I get queries about 3 times a month to diagnose a Veteran’s rating. Apparently VA is not as clear as we would like and uses all manner of acronyms in an attempt to throw us off. So, too, do they obfuscate and fail to state in concise English that we are permanently and totally rated-i.e. P&T. Let’s clear the air and explain it in JohnnyVetspeak.
The 100% Schedular Rating
First, let’s analyze what a true, 100% schedular rating is. This simply means your rating is at the top of the schedule for your disease or disability. DC 7354 Hepatitis C is an example. If your symptoms are “near-constant and debilitating”, this entitles you to 100%-the highest rating. If it were not near constantly debilitating but at least more than 6 weeks of the year, you would get a 60% schedular rating. That, in and of itself, might or might not entitle you to TDIU. Some diseases or injuries top out at 60% and have no higher schedular rating. This, in most instances, would prevent you from reaching 100% without some help or other ratings adding up to 100%.
The 100% Combined Rating
The next version of 100% can be attained by adding up a number of disabilities and arriving at 100%. This is called a “combined 100%” rating. It pays at 100% and feels like it, too. If you cannot work, you will eventually be awarded a Permanent and Total rating-usually after a 2-5 year period to determine if you may improve and fall below 100%. In certain instances, a 100% combined rating will be inferior for Special Monthly Compensation awards above SMC L.
Finally, let’s analyze what TDIU is. TDIU stands for Total Disability (due to) Individual Unemployability. In simple terms, this means you have an employment “handicap” that prevents you from working. The problem is that you do not have a 100% total rating and can never get there. Let’s say you have a mega-bad back and have maxed out at 60% on the L5-S1 juncture from jumping out of perfectly good airplanes with about 90 extra lbs. of shit attached to you more than 25 times. You have a couple of smaller ratings such as DM II from too much Agent Orange that gets you 20%, maybe tinnitus for 10% and flat feet from all those hard landings for 10%. 60 + 20 = 68%. 68 + 10 = 71% and finally 71 + 10 = 74%. Bummer. It rounds down to 70% but you still can’t work. VA has made a special “extraschedular” consideration (see comments below) for these situations and usually grants you TDIU. TDIU is, for all intents and circumstances, a 100% rating for pay purposes. If you have it for more than five years, you’ll probably get P&T eventually. If you do not, you need to apply for it. VA is fond of telling you that you can still make $12,000 a month selling Vacation Time Shares in Hawaii and will deny TDIU. Don’t give up. Appeal it unless you have a degree in telemarketing.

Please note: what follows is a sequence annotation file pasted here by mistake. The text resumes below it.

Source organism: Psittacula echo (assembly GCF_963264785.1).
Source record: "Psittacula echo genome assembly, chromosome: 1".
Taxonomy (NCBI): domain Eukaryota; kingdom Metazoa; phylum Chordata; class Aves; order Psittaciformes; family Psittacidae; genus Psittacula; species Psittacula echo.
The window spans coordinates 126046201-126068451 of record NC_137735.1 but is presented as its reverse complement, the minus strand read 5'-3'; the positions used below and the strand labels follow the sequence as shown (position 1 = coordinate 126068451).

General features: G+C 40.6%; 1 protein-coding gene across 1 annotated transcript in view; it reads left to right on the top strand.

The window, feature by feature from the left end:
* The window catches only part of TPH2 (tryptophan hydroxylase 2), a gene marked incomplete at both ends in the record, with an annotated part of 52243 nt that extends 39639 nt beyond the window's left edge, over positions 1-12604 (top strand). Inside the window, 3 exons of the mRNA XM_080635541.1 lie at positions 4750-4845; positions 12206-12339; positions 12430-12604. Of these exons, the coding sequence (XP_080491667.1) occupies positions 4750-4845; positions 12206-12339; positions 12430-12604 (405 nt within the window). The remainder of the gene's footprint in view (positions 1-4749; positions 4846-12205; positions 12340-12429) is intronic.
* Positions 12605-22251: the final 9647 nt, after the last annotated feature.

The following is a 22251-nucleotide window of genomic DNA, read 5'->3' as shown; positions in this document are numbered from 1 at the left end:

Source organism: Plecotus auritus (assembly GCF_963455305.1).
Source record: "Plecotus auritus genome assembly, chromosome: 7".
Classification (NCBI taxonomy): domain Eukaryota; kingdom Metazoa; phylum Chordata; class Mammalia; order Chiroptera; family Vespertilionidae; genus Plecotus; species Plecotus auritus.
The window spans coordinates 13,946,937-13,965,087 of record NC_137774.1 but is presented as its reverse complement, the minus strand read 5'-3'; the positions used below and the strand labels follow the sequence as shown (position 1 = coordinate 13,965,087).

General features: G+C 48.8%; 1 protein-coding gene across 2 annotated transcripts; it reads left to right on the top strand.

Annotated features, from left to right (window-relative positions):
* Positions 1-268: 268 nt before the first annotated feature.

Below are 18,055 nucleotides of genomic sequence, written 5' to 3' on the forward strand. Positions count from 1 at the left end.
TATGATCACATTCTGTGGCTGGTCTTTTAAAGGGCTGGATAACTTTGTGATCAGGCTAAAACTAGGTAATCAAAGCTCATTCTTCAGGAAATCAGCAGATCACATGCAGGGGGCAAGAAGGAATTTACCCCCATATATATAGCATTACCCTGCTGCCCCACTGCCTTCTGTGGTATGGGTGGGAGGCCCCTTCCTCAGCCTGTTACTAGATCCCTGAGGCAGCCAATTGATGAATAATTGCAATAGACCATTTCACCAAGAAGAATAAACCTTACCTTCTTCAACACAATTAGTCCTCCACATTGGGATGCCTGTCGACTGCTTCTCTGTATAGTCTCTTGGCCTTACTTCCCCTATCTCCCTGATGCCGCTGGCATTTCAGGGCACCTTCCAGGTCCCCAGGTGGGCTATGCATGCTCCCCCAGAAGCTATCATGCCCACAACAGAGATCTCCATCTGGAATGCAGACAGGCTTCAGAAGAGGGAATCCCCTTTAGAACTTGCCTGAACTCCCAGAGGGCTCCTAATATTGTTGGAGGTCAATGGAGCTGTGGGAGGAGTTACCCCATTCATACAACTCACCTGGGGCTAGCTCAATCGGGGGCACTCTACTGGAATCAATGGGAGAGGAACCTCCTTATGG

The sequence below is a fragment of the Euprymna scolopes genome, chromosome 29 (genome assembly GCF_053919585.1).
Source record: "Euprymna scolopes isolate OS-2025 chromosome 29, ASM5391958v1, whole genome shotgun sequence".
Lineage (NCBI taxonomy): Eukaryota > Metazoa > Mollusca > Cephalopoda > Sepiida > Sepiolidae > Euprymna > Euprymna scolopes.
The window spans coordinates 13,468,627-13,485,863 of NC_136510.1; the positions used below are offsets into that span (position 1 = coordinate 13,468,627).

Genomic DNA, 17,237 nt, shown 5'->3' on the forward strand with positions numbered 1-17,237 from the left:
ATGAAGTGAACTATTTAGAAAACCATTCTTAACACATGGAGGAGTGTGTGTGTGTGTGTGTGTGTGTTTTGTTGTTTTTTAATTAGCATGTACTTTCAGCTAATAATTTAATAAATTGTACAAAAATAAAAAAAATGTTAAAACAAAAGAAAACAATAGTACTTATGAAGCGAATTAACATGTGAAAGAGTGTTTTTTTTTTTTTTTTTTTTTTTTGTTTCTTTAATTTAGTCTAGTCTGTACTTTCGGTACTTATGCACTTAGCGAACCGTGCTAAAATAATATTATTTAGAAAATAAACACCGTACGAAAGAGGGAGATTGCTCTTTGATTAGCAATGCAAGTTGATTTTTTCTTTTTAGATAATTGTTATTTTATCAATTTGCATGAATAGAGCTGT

The bare minimum to get your foot in the TDIU door is a single 60% rating. If you cannot rustle that up, VA has an alternative. If you have a single 40% or more rating , and others adding up to 70% combined using the table in §4.25, you are also eligible. If you are not considered for it, you should be. With that said, you probably will not get TDIU if you have 40% for DM II, 10% each (bilaterally in all four quadrants) for peripheral neuropathy, tinnitus for 10%, flat feet for 10% and hemorrhoids for 10%. While it might add up to 70%, the combination is not so debilitating as to keep you out of gainful employment in VA’s eyes. I’m currently fighting for Ed who is 70% for PTSD, 60% for IHD from AO, 10% for a B 40 122cm RPG rocket that hit him in the shoulder but didn’t explode and 10% for Tinnitus. He’s 90% and VA seems to think he has that marketing BA degree in Time Share 401. Not. He has a 20-year degree in LA County Sheriff Lieutenant. That isn’t very useful when you hit 70 unless you’re seeking employment as a rent-a-cop security guard at Boeing in the Bitch Booth for $7.25/hr.
Permanent and Total
Last but not least, you will always know when you are Permanent and Total. At the end of a rating or on your Confirmed Ratings Decision, you will see the “Entitlement to Chapter 35 DEA (Dependents Educational Allowance)” announcement. That is the giveaway that you are not going to have to pay for the kids’ college. Unfortunately, most of us get here about 10 years after the kids have graduated so the only one who can benefit is the wife. Not very many wives relish the idea of chasing a degree in anything by the time they hit 55. In fact, being 55 or more hits them pretty hard when you think about it.
My son lucked out. Surprise, surprise, surprise. The vasectomy failed (I got the second one free) and Buckwheat junior was born when I was 35. I got P&T in 2008 when I hit 56. He decided to use the 4 years in three and did Law school and a Masters in CPA at the same time so it didn’t go to waste. By law, the rug rats can’t be over 26 to use it up unless you get it way late in life. They have one year to file for it at that point or it evaporates.
It’s easy to see the confusion when you start getting a check for $3,277.00 and you’re only 70% rated. It’s even more confusing to see you are now entitled to Chapter 35 DEA and you ‘re trying to figure out how the Drug Enforcement Agency got dragged into this discussion. Most Vets think they got promoted to 100% schedular when they get the TDIU. This really begins to cause problems when they think they have 60% (or more) in extra ratings and are entitled to the first tier of Special Monthly Compensation “S”. VA is many things but they are not fast and loose with their money. I’ve discovered VA can be 100% pure asshole with someone like Ed who is 90% but will give another guy with 60% TDIU. I’m sure there’s a rhyme or reason to it but it eludes me. It’s a VA thing. You wouldn’t understand.
So, that today’s teaching moment in 100% ratings. Today’s blog is brought to you by letters P and T.
Below, find my latest treasure trove of great Sunday Morning cartoons.